Downhill horse heavy on the forehand - The Horse Forum
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post #1 of 5 Old 08-14-2020, 02:19 PM Thread Starter
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Downhill horse heavy on the forehand

Hi.
I have owned Diesel about 6 months. He is a 10 year old grade paint 15”1 gelding. He was a rescue orphan foal. After getting healthy and old enough to train he was briefly ridden dressage. Unfortunate he developed a bad habit of bucking off his owner and sat for over a year when I got him.

I slowly got him into shape, and got his teethe done, as he had wolf teethe and some retained baby teethe. His mouth has fully healed now since that was 3 months ago.

I did work for a dressage trainer for about 5 years but not currently. I didn’t think Diesel looked like he was happy with dressage and I decided to try western riding or at least western tack. I will be using him for mostly trail riding as that is where we are happiest. He is doing well except for the following:

He is built downhill and very heavy on the forehand. I have tried lunging and groundwork working on collection or at least trying to engage the hind end some. I have tried a Pesseo system on him but he just inverted his back and U’d his neck, which is worse. I try to ride from my seat to bring his hind end up and under, but he won’t do it. He gets stiff and pins his ears. When he doesn’t pay attention he trips. He has ADD and acts more like a 4 year old than a 10 year old. I am riding him in a Myler D ring. His saddle does fit from what I can tell. I have also had two other trainers tell me it does. I cannot find a western saddle fitter out here. I have tried. I did go through many saddles before I found this one.

On the trail he does well. We do allot of hills and climb some mountains. He occasionally has a big spook but recovers well.

I have worked on trying to get him off the forehand but just cannot do it. I have had suggestions from people to use side reins, tie downs, martingale, but I don’t think that will help since the pesseo just made him worse.

Any help would be great.
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post #2 of 5 Old 08-14-2020, 02:38 PM
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I would just enjoy him as a trail horse and forget about collection. You are fighting his conformation. Not that he has bad conformation......he is lovely! But he's not built to move very collected. He's the type of horse that is built to be moving along "western" with a loose rein. Just my opinion of course, and others might have different thoughts. But my thoughts are western breeds aren't built to move like dressage horses.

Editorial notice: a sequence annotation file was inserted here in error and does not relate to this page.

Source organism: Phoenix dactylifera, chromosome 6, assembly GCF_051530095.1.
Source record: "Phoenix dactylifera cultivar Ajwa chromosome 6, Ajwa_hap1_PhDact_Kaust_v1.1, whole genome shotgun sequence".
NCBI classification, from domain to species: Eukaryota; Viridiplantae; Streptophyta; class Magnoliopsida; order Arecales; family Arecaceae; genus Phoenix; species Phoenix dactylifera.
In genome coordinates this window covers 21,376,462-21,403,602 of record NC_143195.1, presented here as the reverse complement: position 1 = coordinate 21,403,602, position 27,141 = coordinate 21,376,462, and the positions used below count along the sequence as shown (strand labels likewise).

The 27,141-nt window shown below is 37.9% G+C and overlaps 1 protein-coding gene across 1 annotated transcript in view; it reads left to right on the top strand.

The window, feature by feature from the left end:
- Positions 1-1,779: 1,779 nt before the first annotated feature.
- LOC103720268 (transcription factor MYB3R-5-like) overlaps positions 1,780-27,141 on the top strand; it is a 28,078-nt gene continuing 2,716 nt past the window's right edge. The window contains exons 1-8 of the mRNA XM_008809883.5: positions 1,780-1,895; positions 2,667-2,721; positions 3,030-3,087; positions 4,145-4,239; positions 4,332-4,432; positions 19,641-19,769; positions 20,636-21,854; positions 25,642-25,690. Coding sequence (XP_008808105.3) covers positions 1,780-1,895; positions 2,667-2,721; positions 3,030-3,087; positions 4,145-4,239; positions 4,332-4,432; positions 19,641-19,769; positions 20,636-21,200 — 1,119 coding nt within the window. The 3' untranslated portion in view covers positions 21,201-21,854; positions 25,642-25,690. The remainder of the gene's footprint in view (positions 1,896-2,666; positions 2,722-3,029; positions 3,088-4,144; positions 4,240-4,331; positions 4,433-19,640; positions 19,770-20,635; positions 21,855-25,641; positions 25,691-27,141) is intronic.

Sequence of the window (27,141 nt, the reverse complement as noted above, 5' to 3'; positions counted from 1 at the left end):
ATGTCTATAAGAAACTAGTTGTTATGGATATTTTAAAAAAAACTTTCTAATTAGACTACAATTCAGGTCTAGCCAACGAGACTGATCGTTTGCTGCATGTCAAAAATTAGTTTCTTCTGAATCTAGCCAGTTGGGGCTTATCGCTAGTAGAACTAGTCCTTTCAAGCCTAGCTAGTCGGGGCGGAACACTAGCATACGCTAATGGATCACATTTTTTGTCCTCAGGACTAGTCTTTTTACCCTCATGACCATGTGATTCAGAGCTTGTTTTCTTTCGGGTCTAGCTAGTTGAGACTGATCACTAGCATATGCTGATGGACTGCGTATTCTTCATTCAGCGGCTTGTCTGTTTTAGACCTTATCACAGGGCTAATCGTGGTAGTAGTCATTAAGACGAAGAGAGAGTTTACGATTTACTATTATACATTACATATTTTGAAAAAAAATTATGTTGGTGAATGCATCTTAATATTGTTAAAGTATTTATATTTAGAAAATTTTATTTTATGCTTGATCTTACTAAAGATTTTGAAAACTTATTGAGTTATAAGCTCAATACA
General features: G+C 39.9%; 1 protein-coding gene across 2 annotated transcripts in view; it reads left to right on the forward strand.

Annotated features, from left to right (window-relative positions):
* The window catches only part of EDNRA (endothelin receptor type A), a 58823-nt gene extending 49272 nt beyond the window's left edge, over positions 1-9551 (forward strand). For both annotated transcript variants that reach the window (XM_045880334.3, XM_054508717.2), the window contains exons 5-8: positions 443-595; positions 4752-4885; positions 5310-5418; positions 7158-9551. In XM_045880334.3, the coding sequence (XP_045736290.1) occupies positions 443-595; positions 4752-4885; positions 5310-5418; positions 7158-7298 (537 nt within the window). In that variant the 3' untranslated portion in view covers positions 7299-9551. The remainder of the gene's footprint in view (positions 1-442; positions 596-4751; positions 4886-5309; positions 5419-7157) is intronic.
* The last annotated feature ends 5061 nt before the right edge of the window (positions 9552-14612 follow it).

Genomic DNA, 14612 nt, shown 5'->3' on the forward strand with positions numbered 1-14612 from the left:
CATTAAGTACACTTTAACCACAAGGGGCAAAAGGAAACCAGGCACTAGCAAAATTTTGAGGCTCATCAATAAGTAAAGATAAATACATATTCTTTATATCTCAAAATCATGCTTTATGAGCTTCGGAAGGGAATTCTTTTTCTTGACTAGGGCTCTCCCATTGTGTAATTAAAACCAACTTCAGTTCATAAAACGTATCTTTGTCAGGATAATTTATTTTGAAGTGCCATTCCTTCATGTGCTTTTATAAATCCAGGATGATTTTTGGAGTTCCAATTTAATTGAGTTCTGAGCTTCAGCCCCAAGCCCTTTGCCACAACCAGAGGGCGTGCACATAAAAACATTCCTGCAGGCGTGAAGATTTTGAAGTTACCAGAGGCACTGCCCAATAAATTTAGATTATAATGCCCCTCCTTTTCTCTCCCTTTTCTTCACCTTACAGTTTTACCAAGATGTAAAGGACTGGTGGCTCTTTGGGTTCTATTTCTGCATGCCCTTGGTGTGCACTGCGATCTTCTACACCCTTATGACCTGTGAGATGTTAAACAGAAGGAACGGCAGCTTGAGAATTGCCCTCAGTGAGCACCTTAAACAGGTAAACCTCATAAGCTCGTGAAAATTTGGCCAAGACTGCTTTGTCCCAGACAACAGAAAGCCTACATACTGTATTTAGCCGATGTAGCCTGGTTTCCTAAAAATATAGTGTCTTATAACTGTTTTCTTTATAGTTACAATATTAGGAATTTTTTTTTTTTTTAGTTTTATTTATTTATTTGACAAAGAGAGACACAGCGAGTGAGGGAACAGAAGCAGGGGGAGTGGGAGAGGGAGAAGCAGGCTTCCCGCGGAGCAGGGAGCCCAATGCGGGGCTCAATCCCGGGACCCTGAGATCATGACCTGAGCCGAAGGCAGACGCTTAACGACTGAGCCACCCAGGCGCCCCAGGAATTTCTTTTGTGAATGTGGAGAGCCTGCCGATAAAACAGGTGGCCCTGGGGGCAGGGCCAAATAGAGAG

You can still squeeze him up into the bridle and ask him to back off the bit........sort of like a western pleasure Arabian but I think he will always be heavy on the forehand because that's how he is built. This is the most collection I would try to achieve:




And most of the time we would be like this:





But I am coming from a trail riding background for whatever that's worth. But I used to do the "western pleasure Arabian" thing a lot to smooth out my rougher trotting trail horses and make them feel lighter in the bridle and on their feet. I would just try that a few minutes at a time and walk on a loose rein for a while and then try again. Just sort of squeeze him up and asking him to back off the bridle at the same. You can do that at both a walk and a trot.



Last edited by trailhorserider; 08-14-2020 at 02:43 PM.
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post #3 of 5 Old 08-14-2020, 02:48 PM
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Like @trailhorserider said, and she described the technique well, you can optimize his gaits, but his conformation will always be against you
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post #4 of 5 Old 08-14-2020, 04:55 PM
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I agree with the above - just let him walk out on a loose rein. As you mentioned, you are going to do mostly trail riding with him so he doesn't need to be collected to do that.

My one guy can get heavy on the forehand and all I use him for is trail/endurance. Since I do so much trotting on trail with him, I DO notice if he gets heavy on my hand. And I will try to push him to engage his hind end more. I switched from a french link to small curb bit and he seems to respond to this better when I do ask him to engage himself.

But since we just do trails, I don't bother lunging, using side reins or trying to force him into a frame. In my mind it just doesn't make sense and is pointless. In fact, it just frustrates both him and me, so I let him be and we just enjoy our trails.
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post #5 of 5 Old 08-14-2020, 10:29 PM Thread Starter
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Ok. Sounds like a plan! I’ll just let him be himself. Thank you for the input.
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